Clarence Thomas is a one-man wrecking crew.

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John Krull, publisher,

Well, that’s not precisely true.

His wife, far-right political activist Virginia “Ginni” Thomas, has given him a great deal of help in his campaign to demolish the reputation of the once-revered U.S. Supreme Court.

The latest sledgehammer blows the power couple delivered to the nation’s high bench have been revealed by the nonprofit, nonpartisan news outlet ProPublica.

A few days ago, ProPublica published a meticulously reported story detailing 20 years of gift trips the justice and his wife had accepted, without declaring them, from a conservative billionaire who long has campaigned to move the entire judicial branch to the right.

Just one of the trips Thomas took on Republican megadonor Harlan Crow’s dime would have cost the justice more than $500,000 if he had paid for it himself.

But Thomas didn’t pay for it himself.

Nor did he disclose it.

He just took whatever goodies that were offered to him and said nothing.

This is not typical judicial conduct.

While I’ve never palled around with any Supreme Court justices, I’ve known a few judges in my time. Regardless of whether they’re considered liberal or conservative, they have one thing in common—a reverence for the law and the courts that interpret that law.

All the ones I have known could have made more money—much more money—practicing law. They chose to sit on the bench because they have a deep commitment to the notion that a free society cannot function if justice is not impartially administered.

For that reason, the judges I have known go to great lengths to avoid even the perception of a conflict of interest or that the legal system to which they were devoted could be compromised in any way.

One judge I knew wouldn’t even let me buy him a friendly cup of coffee once when we were shooting the breeze about baseball.

Such scruples clearly do not trouble Clarence Thomas.

If there is a freebie available for the taking, he will scoop it up.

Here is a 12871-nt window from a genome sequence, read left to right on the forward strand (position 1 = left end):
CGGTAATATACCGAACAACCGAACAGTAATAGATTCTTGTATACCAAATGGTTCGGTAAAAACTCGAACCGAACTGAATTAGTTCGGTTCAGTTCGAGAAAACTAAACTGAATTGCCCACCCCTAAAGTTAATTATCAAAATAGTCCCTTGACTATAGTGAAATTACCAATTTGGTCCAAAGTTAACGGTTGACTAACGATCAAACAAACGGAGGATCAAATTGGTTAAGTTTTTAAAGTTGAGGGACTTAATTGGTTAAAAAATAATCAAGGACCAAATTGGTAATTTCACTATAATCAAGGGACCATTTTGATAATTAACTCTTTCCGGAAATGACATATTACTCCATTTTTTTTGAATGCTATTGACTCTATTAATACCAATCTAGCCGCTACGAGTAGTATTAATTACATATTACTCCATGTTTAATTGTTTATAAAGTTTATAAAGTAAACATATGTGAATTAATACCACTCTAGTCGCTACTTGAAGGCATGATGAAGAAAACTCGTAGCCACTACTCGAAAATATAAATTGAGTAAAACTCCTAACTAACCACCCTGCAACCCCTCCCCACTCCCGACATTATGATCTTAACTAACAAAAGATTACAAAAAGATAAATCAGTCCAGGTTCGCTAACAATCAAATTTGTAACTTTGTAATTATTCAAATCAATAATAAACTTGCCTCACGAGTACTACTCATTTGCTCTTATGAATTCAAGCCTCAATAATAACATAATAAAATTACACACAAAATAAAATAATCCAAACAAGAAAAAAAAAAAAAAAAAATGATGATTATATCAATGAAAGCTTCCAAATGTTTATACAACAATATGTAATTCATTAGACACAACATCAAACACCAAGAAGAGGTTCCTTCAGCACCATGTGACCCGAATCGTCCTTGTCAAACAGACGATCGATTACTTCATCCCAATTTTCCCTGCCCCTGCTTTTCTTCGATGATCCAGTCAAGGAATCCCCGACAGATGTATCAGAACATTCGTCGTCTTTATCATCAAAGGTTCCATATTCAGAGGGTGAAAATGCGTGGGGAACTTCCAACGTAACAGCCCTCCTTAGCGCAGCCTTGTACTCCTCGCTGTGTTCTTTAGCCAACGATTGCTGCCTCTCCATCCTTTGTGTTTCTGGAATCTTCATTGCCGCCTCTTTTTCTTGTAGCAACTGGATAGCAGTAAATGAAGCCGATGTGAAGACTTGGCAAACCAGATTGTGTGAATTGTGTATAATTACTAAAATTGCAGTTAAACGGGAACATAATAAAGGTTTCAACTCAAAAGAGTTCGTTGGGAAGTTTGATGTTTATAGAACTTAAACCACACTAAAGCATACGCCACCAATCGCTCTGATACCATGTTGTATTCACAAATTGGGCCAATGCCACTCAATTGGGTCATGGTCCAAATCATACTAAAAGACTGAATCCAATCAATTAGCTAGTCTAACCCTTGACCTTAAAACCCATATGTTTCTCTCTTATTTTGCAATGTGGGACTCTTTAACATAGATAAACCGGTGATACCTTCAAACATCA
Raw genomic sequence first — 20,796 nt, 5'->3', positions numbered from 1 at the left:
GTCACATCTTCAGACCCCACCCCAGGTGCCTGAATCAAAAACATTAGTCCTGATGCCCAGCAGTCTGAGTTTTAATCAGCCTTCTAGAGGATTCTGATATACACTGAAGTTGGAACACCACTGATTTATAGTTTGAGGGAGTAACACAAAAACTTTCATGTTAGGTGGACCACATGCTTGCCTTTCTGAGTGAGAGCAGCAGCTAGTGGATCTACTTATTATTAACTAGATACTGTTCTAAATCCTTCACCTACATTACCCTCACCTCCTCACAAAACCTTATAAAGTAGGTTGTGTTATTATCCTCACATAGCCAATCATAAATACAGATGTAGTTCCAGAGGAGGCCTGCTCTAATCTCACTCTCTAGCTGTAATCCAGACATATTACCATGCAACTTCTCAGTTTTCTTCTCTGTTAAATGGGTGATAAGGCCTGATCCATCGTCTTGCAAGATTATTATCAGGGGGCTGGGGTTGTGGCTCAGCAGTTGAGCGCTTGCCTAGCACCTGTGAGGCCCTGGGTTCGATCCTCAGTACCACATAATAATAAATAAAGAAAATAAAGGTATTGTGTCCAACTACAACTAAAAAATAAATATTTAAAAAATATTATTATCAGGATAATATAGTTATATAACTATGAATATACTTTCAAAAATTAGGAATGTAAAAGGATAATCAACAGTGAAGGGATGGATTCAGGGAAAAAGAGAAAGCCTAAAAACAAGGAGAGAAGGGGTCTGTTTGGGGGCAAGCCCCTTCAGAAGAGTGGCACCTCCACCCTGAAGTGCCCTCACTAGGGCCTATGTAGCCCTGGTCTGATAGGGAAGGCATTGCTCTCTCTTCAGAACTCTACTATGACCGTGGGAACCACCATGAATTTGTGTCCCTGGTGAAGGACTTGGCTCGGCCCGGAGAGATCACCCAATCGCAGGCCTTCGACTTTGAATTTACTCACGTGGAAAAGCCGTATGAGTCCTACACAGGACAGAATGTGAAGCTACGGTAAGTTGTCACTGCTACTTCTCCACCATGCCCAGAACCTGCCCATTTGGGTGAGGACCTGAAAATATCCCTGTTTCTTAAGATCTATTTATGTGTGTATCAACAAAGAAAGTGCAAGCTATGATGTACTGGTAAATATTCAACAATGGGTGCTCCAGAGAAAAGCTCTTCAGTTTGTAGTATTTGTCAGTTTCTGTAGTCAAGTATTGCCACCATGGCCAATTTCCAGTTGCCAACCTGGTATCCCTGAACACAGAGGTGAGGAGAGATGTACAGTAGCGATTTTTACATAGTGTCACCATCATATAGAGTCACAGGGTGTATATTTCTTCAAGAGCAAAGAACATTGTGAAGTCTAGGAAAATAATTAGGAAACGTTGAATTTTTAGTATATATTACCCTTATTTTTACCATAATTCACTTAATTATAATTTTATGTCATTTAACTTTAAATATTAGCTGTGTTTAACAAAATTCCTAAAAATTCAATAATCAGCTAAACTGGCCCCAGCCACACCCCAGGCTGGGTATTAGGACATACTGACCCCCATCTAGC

Nor is that the only Grand Canyon-sized ethical breach with which Justice Thomas seems comfortable.

Rulings on two affirmative action cases are expected some time soon from the Supreme Court. One of the cases involves Harvard University.

One of Thomas’ bench mates, Justice Ketanji Brown Jackson, recused herself from the case because she once had served on Harvard’s board. Like most judges, she wanted to discourage the perception that her judgment was tainted in any way.

Thomas, though, has continued to rule on cases involving the Jan. 6, 2021, insurrection and the attempts to overturn the 2020 presidential election. He’s done this even though a mountain of evidence has demonstrated his wife was involved up to her eyebrows in the efforts to illegally keep former President Donald Trump in the White House.

The notion that Thomas could be an impartial arbiter of anything political in nature, given his wife’s extreme activities, is beyond absurd.

But that’s the stand Thomas has taken.

So far, he’s gotten away with it because, by and large, Supreme Court justices have been left to police themselves. Unless they get caught accepting a direct quid-pro-quo payment for rendering a verdict or committing some equally egregious legal transgression, they have been free to chart their own ethical courses, even when their moral compasses are as badly warped as Clarence Thomas’s is.

Thanks to Thomas, though, that likely will and should change.

Lawmakers have sent Chief Justice John Roberts a message saying that he should establish rules of conduct for Supreme Court justices or Congress will have to. If Roberts is smart, he will take the opportunity to do so.

Doubtless, this may strike some justices and judges who have taken their duties to the bench and their ethical obligations seriously as an intrusion, a situation in which the worst among them establishes burdens the worthy also must bear.

That often is the way it is, as James Madison, the father of the Bill Rights, observed in “The Federalist.”

“If men were angels, no government would be necessary. If angels were to govern men, neither external nor internal controls on government would be necessary.”

Clearly, neither Clarence Thomas nor his wife is an angel.

That’s why controls on the justice’s conduct are necessary.

John Krull is director of Franklin College's Pulliam School of Journalism and publisher of, a news website powered by Franklin College journalism students. The views expressed are those of the author only and should not be attributed to Franklin College.

(1) comment


Today it has been revealed that President BIden’s family used 12 offshore accounts to hide business deals. If your principles are sincere; we look forward to a column today about this matter.

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